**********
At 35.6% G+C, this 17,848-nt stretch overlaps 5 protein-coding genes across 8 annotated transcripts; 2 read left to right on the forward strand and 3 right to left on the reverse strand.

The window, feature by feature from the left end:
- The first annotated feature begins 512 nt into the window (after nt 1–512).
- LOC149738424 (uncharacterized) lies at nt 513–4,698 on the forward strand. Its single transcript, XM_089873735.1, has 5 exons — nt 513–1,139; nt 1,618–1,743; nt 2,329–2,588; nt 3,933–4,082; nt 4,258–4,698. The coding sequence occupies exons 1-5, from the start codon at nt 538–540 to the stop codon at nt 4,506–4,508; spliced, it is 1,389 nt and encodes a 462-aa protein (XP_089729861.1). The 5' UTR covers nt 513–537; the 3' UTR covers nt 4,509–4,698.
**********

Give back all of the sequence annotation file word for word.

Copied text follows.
At 35.6% G+C, this 17,848-nt stretch overlaps 5 protein-coding genes across 8 annotated transcripts; 2 read left to right on the forward strand and 3 right to left on the reverse strand.

The window, feature by feature from the left end:
- The first annotated feature begins 512 nt into the window (after nt 1–512).
- LOC149738424 (uncharacterized) lies at nt 513–4,698 on the forward strand. Its single transcript, XM_089873735.1, has 5 exons — nt 513–1,139; nt 1,618–1,743; nt 2,329–2,588; nt 3,933–4,082; nt 4,258–4,698. The coding sequence occupies exons 1-5, from the start codon at nt 538–540 to the stop codon at nt 4,506–4,508; spliced, it is 1,389 nt and encodes a 462-aa protein (XP_089729861.1). The 5' UTR covers nt 513–537; the 3' UTR covers nt 4,509–4,698.